Prior to 1969, married couples fared well with the tax code. In 1948, the federal government instituted an income-splitting tax code that essentially penalized singles. To rectify this situation, the law was changed in 1969 resulting in what we now know as the “marriage tax penalty”.
Basically, the marriage tax penalty provided a different set of rules for a married couple than it did for two singles. For example, the standard deduction for two singles was greater than what was allowed for a married couple, even though the deduction still provided for two people.
The thinking was that it’s cheaper to run one household with two people than it is to run two separate households and thus, singles needed a bigger credit.
In addition to the standard deduction, married couples were also penalized by “phase-out” levels of income that qualified for deductions.
For example, those who itemize deductions begin to have these deductions reduced once they reach a certain income level. This income “cap” was the same for two married people as it was for one single person, meaning that a single person could enjoy a much larger income and still receive the full benefit of his or her itemized deductions. A married person on the other hand could only enjoy about half that income if he wanted to get full credit for his deductions.
Other credits and deductions were similarly “phased out”, such as the Child Tax Credit and IRA contributions. Essentially, a single person could make more than a married person and still receive the full benefit of allowable credits and deductions.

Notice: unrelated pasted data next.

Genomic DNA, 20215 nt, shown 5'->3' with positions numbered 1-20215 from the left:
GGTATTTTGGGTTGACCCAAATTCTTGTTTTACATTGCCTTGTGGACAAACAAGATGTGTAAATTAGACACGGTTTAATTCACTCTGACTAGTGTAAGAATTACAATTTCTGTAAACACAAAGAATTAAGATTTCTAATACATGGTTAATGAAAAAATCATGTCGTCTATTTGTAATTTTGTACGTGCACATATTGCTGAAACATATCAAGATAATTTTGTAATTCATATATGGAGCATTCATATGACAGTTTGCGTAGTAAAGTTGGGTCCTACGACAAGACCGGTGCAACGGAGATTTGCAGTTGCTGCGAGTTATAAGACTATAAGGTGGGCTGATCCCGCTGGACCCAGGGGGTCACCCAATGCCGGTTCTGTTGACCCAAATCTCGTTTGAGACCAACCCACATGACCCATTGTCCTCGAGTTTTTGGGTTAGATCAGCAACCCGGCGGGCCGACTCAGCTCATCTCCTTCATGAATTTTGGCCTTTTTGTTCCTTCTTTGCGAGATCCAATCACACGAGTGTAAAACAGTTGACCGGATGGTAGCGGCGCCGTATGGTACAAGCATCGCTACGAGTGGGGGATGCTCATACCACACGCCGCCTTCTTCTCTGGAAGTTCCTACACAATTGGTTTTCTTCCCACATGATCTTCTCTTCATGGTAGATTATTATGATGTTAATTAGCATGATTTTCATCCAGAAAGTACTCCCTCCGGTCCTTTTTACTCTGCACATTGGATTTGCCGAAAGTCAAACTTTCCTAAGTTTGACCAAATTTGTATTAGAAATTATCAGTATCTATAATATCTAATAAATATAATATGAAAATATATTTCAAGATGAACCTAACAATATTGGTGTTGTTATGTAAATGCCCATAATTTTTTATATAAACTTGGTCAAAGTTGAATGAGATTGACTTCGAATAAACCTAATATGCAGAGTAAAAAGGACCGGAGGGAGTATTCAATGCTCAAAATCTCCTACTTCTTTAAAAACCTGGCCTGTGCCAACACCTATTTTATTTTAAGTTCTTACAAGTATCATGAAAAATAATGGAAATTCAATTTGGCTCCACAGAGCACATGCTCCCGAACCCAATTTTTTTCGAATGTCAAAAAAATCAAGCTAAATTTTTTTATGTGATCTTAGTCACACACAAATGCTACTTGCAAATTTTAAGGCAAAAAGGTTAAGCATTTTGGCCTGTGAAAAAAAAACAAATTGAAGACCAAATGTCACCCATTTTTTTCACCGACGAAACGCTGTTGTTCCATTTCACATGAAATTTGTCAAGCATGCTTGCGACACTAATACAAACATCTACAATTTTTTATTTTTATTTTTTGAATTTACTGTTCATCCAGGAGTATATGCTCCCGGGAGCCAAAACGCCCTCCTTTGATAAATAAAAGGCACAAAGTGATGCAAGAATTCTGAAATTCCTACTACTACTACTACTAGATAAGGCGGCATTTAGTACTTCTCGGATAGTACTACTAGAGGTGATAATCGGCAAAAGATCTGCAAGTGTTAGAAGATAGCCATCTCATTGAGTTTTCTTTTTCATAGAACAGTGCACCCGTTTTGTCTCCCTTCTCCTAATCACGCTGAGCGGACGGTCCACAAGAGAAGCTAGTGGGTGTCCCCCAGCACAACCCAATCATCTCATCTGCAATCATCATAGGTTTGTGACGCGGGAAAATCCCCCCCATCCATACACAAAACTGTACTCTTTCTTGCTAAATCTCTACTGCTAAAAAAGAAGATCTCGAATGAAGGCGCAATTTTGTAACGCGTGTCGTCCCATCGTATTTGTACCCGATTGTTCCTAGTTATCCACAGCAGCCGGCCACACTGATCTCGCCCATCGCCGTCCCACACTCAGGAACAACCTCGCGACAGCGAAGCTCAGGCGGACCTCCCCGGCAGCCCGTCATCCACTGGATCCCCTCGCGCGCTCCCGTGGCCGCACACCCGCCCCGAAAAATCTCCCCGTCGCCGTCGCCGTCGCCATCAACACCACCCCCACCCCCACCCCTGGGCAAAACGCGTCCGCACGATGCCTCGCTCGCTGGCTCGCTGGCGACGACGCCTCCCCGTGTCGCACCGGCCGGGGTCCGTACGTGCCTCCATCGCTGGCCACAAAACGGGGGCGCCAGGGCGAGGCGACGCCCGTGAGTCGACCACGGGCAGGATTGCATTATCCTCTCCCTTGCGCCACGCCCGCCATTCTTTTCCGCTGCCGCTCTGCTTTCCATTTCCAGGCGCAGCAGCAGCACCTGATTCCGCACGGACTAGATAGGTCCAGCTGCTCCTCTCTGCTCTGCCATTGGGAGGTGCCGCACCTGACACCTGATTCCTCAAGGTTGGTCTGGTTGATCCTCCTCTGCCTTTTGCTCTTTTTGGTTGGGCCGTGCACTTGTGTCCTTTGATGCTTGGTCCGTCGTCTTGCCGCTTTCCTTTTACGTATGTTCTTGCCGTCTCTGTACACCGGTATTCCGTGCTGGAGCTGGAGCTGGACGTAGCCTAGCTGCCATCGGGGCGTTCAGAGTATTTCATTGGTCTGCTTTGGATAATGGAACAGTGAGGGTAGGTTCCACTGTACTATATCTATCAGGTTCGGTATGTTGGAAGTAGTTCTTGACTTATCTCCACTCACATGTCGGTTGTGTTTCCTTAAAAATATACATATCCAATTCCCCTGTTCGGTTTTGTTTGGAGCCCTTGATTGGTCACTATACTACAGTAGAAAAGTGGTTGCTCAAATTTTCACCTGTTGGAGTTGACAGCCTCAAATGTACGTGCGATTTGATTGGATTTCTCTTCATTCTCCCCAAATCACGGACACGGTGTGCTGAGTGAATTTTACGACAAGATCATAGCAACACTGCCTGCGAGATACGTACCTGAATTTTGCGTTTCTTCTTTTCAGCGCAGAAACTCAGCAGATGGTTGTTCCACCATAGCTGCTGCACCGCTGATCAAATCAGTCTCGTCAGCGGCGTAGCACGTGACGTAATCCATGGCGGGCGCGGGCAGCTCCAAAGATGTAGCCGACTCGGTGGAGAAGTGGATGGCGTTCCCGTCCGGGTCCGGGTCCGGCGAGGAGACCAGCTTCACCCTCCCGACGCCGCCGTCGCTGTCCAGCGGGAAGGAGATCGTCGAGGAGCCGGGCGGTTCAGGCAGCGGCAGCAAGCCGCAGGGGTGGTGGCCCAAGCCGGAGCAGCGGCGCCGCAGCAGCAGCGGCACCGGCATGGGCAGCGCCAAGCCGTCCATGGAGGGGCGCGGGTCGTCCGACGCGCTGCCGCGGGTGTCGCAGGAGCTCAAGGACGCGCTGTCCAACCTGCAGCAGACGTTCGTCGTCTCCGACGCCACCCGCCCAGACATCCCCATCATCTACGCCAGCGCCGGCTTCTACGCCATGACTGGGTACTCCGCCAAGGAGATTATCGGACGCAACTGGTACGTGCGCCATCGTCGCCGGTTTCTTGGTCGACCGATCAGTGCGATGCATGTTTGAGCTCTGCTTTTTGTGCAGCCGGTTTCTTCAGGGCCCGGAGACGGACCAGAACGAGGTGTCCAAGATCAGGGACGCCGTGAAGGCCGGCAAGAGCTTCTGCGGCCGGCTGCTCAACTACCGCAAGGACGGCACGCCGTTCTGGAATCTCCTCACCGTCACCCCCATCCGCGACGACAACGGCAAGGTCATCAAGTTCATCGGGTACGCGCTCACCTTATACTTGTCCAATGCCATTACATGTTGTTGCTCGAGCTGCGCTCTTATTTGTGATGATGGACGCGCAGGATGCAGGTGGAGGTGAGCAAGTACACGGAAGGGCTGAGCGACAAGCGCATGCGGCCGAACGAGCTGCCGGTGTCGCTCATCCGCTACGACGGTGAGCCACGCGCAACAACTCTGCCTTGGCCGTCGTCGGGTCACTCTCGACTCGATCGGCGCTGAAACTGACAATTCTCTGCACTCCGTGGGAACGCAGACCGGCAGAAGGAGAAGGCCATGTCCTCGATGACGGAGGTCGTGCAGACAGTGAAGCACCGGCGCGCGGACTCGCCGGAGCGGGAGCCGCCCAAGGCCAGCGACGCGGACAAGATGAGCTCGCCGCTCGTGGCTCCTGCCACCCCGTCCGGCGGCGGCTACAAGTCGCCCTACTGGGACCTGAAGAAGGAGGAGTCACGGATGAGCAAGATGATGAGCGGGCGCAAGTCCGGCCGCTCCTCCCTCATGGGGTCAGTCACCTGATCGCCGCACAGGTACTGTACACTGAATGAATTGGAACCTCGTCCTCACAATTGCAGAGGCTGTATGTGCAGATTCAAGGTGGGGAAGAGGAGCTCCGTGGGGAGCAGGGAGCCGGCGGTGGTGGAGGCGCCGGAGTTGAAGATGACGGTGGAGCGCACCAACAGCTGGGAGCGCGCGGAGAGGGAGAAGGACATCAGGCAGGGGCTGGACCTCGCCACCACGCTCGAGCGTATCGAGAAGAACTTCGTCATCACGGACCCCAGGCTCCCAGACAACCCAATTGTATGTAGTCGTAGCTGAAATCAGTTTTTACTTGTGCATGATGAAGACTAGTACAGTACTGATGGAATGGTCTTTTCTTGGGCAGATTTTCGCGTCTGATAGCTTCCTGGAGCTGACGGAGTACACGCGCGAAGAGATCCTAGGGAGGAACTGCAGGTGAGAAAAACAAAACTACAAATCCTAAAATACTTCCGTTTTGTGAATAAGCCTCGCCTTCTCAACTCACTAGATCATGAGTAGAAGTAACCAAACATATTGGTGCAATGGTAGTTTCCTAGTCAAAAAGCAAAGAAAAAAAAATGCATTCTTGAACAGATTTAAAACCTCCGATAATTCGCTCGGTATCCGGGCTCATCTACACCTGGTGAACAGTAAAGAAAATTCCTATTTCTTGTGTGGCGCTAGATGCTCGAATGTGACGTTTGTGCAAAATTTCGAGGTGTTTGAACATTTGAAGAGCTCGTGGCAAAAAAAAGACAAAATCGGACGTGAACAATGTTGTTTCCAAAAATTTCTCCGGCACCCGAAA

The marriage tax penalty was recently reduced by the Jobs and Growth Tax Relief Reconciliation Act of 2003. This act equalized the standard deduction (one single person now equals two married people) and increasing the income range for the 15% tax bracket for those filing as married.
This, coupled with the Working Families Tax Relief Act of 2004 essentially eliminated the marriage tax penalty for families in the lower tax brackets through 2010.
In general, it was estimated that married couples paid an average tax of $1,400 more than their single counterparts and this amount grows as the incomes of the couple increases.
Another penalty of concern has to do with social security. Currently, social security deductions take a little over 6% of a worker’s salary. When social security was originally adopted all those years ago, most women didn’t work and, if they did, they received little to nothing for their efforts. As a result, social security allows the wife to receive half of the husband’s benefits once they reach the age of retirement.
For the woman who didn’t work or worked but made very little, this is a nice bonus during those golden years. However, that also means that all the money paid in by a working woman produces no benefit whatsoever, since she can’t have both her benefits and the entitlement from her husband’s work history.
Where will the marriage tax penalty go from here?
Congress is set to vote again on this issue in 2010. Congress could vote to extend the provisions granted by the 2003 and 2004 Tax Acts, continuing the financial relief provided to couples in the 10% and 15% brackets. Currently, couples in the 25% tax bracket still feel the pinch of the penalty and this is unlikely to change.
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